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“The Drei Vochen”

L’Fi Dati: As I See It

A message from Rabbi Weintraub

The “Drei Vochen” – The Three Weeks

The three weeks between Shiva Assar B’Tammuz and Tisha B’av mark a period of sadness and mourning—framed by two fast days– in which we remember some of the greatest tragedies of our history, including the destruction of the First and Second Temples, and the exiles which followed. During this period, festivities and indulgences are avoided or limited. For example, traditionally, we do not schedule weddings and other joyous occasions during the Three Weeks. In fulfillment of the Rabbinic dictum “When Av begins our joy is diminished” (Mishna Ta’anit 4:6), from Rosh Chodesh Av to 9 Av, we take on other restrictions. For example, many avoid eating meat and drinking wine during this period, except on Shabbat.

On the 17th of Tammuz, in the civil year 70 C.E. Roman legions breached the walls of Jerusalem. This led quickly to the total downfall of Jerusalem three weeks later on Tisha B’Av, when the Temple was destroyed and the Second Expulsion began.

On Tisha B’av, the Ninth of Av, the First Temple was destroyed by the Babylonians in 586 B.C.E and the Second Temple was destroyed by the Romans in the year 70 C.E. Apart from Yom Kippur, Tisha B’av is the only full Jewish fast day, which means that we fast from sundown to nightfall.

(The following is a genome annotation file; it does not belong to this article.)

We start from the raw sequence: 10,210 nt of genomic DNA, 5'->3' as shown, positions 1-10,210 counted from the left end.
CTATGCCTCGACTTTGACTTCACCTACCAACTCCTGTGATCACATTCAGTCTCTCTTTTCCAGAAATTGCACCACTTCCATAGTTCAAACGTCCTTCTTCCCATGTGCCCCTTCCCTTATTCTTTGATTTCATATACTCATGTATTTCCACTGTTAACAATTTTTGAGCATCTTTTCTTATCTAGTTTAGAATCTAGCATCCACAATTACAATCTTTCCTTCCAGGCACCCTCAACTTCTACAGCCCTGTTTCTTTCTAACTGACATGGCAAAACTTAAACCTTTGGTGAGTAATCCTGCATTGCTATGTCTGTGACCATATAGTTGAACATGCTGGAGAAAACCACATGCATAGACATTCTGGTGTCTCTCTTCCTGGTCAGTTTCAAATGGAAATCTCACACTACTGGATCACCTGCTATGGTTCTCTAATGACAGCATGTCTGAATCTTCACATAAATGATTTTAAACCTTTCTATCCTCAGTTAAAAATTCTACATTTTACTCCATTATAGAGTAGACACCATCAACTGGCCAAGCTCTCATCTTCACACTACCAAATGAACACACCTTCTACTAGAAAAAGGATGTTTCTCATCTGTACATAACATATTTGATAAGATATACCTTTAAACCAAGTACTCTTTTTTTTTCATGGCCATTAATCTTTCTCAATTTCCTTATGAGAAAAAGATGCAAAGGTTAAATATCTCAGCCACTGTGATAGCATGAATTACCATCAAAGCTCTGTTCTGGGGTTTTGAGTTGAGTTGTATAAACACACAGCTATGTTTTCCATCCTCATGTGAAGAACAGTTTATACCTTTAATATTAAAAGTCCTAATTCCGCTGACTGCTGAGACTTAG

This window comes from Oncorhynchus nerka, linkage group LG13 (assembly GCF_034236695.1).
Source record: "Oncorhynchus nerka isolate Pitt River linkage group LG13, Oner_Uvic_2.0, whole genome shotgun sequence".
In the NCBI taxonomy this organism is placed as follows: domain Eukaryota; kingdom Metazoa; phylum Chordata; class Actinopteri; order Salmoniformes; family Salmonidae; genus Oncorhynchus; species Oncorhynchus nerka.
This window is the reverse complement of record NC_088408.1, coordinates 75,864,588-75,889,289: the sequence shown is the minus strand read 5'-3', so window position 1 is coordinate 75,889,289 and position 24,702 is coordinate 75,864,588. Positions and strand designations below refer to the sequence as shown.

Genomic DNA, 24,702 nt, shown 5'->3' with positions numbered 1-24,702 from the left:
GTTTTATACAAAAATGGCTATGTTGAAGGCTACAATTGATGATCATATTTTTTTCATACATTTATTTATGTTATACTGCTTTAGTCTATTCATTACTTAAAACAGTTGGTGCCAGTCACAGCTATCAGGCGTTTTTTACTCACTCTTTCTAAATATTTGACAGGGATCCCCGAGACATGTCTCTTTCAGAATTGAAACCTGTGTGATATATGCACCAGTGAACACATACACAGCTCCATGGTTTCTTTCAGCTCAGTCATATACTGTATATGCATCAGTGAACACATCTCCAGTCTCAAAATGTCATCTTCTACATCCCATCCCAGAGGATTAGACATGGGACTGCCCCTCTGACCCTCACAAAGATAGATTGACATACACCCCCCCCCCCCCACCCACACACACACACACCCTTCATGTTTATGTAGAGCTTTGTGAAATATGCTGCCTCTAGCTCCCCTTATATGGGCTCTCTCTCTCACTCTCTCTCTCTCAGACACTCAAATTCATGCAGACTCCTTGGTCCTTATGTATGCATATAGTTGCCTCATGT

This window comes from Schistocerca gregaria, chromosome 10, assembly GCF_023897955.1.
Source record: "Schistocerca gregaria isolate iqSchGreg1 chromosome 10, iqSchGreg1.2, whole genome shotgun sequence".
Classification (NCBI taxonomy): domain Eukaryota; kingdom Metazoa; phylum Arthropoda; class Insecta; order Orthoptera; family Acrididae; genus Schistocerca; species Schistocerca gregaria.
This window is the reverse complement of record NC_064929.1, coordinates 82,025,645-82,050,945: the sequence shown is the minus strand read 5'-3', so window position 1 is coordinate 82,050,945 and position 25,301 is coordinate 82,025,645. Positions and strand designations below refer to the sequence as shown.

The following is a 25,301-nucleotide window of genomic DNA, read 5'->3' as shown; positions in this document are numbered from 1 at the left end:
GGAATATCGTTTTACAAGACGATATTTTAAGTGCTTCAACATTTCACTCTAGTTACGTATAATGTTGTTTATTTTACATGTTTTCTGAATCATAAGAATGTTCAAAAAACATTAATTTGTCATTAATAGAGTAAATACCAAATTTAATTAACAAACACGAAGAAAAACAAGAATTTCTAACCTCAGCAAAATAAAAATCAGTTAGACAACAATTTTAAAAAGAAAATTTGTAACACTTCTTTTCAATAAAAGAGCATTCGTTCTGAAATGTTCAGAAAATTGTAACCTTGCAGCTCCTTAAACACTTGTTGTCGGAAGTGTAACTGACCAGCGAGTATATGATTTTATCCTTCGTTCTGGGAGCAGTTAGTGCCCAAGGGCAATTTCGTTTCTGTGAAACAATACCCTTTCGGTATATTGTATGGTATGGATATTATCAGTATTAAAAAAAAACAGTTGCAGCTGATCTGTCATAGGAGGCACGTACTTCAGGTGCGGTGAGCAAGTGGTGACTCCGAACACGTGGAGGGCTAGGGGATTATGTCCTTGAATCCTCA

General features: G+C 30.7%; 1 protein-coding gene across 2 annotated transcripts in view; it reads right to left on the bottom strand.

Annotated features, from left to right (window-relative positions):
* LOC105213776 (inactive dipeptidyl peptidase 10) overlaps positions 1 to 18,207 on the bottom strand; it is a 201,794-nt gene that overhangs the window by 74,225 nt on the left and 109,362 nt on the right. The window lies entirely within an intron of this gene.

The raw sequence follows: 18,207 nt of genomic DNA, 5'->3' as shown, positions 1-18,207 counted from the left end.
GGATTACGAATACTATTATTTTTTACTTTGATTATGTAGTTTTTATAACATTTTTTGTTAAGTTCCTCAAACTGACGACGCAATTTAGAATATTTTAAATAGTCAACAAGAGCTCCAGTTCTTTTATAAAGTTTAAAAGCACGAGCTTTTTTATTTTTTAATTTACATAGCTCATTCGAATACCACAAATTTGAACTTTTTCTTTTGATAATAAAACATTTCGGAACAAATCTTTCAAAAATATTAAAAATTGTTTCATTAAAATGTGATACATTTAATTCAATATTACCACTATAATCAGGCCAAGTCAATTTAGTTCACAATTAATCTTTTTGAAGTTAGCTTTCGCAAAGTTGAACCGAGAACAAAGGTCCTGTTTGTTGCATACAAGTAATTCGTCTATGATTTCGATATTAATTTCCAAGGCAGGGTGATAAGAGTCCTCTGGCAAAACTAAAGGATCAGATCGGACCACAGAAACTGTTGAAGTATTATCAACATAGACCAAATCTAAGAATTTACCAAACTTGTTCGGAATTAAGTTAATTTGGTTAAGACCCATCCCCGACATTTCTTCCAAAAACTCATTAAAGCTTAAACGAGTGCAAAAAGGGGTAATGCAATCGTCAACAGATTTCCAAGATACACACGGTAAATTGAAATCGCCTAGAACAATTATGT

As on Yom Kippur, eating, drinking, bathing, anointing one’s body with cosmetics, wearing leather shoes and sexual intercourse are forbidden. Even the study of Torah, except for sorrowful texts like the Book of Job, are prohibited, since the study of Torah is a joyous activity.

Tisha B’av begins with a sad but beautiful service. We pray the brief Ma’ariv evening services in a hushed tone, and then (if it is physically possible) the worshippers sit on the floor for the chanting of Lamentations and the singing of Kinot (hymns) in an exquisite cantillation special for Tisha B’av. We dim the lights, which reflects our darkened mood.

The next morning, we join together for Shacharit Moring servies, again with Kinot. Tallit and Teffillin are not worn but we add a Torah reading and Haftarah, again with the special Tisha B’av Cantillation.

After Tisha B’av is Shabbat Nachamu, the Shabbat of Comfort, which begins a seven week period of consolation, self-examination, re-commitment to the community and spiritual optimism, culminating with Rosh Hashanah.

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